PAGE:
I am a huge fan of the Christmas season. I love the love, the giving, the charitable feelings and everything that is a part of celebrating the birth of the King of Kings. But I also recognize that Christmas is a time of mourning for many. For many, birth and death are woven together into a tragic tapestry at this time of year.
As I read the book of Haggai, I noticed a date. The ninth month, the 24th day of the month. At the time I mistakenly thought that April 1st on the Jewish calendar was the same as January 1st on ours, so that would coincide with December 24th. (I realize that Jesus was most likely born in September, but have always been fascinated with the decision to use Saturnalia as the date we celebrate Christ’s birth, since I know the devil loves to have his own holidays–like celebrating Ishtar the fertility goddess at the time of Passover.) The ninth month and 24th day became a day of mourning for the Jewish people, first for the original temple destroyed by Babylon and then the second temple destroyed by the Romans. The feast day commemorated the date that the cornerstone was laid for Solomon’s grand temple, and it evolved into a day of utter despair. How like so many who end their lives during the Christmas season. It seems a double tragedy that so many leave us at the most wonderful time of the year whether by their own hand or God’s.
Even worse, the way some folks “celebrate” Christmas leads to increased suffering for their families. I know more than one alcoholic who made sure he had a booze-soaked Christmas while his wife and children were ignored. I know the pundits say it’s a disease, but I never knew anybody who ran toward cancer or heart disease like some folks run to their drug of choice. They throw their arms around it and celebrate it no matter who it hurts. The mantra of the world, “You are here to make me feel good,” is in every breath they take. They have t-shirts made and celebrate the fact that they are a slave to alcohol, drugs, lust, etc. and wear them without shame.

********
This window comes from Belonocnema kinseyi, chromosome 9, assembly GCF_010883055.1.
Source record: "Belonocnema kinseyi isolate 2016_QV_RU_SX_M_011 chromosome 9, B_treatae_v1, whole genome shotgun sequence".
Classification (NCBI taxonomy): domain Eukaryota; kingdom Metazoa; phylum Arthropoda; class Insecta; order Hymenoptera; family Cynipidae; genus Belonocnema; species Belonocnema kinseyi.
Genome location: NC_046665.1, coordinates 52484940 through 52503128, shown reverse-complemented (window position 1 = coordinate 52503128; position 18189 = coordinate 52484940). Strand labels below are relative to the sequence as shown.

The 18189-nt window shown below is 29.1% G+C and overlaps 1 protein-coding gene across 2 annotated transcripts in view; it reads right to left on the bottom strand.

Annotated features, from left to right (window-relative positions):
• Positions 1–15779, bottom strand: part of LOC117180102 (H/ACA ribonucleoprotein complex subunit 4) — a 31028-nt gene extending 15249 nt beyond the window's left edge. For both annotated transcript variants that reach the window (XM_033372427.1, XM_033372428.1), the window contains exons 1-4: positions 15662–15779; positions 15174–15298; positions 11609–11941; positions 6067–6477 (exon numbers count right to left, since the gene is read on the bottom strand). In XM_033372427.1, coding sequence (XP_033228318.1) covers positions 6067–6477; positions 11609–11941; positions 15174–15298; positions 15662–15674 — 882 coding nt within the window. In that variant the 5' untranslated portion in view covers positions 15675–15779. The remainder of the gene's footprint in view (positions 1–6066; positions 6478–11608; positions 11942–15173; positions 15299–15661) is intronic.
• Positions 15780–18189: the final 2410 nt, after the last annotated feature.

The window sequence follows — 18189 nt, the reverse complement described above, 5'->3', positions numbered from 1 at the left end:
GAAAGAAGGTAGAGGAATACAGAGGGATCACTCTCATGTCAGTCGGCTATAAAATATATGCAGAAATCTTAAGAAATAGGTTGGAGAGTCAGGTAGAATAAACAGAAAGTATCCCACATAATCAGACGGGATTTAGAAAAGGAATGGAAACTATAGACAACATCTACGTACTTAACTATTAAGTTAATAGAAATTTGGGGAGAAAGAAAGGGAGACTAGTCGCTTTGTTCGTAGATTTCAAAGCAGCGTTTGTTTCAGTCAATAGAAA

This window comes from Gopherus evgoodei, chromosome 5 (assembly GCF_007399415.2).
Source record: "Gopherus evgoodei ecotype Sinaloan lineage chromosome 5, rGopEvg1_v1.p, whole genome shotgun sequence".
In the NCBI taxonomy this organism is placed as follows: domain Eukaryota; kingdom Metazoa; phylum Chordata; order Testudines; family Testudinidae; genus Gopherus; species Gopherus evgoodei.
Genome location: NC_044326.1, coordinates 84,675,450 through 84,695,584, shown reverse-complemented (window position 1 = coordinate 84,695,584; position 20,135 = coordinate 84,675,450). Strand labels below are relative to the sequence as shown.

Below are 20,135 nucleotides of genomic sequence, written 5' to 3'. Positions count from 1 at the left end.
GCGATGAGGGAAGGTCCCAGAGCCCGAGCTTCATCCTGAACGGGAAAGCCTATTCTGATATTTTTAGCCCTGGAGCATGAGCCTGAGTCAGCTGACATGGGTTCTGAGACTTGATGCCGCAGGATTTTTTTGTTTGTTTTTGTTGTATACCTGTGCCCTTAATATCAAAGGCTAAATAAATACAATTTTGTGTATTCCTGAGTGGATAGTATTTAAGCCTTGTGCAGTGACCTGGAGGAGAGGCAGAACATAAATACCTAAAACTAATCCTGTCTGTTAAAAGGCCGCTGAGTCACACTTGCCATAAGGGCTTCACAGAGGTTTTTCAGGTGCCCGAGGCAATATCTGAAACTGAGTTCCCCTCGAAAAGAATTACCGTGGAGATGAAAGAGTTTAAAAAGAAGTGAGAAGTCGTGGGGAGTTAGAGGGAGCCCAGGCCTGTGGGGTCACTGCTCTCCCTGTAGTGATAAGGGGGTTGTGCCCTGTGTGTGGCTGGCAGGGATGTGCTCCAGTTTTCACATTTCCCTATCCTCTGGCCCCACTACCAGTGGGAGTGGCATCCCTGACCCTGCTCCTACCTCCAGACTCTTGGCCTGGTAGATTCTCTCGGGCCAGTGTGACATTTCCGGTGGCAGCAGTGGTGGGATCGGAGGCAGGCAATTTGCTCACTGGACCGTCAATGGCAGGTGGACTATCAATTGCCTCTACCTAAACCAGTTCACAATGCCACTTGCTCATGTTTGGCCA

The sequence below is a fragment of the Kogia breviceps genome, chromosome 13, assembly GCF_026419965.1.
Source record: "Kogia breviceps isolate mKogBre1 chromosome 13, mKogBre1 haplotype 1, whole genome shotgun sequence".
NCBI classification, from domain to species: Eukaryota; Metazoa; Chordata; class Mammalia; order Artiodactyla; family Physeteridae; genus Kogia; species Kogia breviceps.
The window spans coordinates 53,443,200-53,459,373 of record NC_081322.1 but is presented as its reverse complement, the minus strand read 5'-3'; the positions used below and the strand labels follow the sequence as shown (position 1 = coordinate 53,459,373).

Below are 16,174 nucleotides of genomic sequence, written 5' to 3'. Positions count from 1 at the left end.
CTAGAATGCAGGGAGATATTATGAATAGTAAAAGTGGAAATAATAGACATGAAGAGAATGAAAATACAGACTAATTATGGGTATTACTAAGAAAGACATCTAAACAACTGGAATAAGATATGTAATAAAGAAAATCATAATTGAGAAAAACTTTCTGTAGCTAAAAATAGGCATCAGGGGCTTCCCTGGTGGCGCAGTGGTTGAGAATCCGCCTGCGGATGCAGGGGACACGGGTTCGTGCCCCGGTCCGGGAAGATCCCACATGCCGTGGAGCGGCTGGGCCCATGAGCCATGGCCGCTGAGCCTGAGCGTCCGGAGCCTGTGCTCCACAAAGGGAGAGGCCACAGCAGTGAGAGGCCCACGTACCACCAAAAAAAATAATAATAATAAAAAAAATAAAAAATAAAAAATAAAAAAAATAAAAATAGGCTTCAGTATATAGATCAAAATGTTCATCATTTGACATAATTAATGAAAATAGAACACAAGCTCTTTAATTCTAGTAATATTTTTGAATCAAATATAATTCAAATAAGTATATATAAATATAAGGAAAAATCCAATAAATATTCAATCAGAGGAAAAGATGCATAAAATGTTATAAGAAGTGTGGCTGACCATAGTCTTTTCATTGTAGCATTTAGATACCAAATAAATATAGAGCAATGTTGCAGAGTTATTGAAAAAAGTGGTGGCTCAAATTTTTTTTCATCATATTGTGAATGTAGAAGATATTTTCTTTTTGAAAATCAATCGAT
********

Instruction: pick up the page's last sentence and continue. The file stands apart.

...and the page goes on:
Which brings me back to Haggai: how can a day of celebration become such a day of sadness? The temple was celebrated and mourned for the same reason that Christmas is. The day of celebration shows God’s Providence, and the day of mourning shows the wages of unfaithfulness. The Hebrews RAN after other gods and God allowed them to reap what they had sown. They weren’t ashamed at all. We can see the parallels. Unfaithfulness takes the glory of God and makes it into something that breaks hearts and hurts children. Throughout history we see great celebrations and tragedies existing in the same space.
So what is the point? There is a time for everything. Don’t sing songs to a broken heart, but celebrate whenever you can. Life is short and full of trouble. Enjoy every blessing that comes your way. Make a conscious effort to thank God and to wallow in your blessings. Christmas is a time of great celebration and terrible sadness. So love the heartbroken and celebrate your loved ones. Even the weird ones. And look forward to the new year. Celebrate the new beginning with relish. May your 2017 be rich in blessings and bereft of sorrow.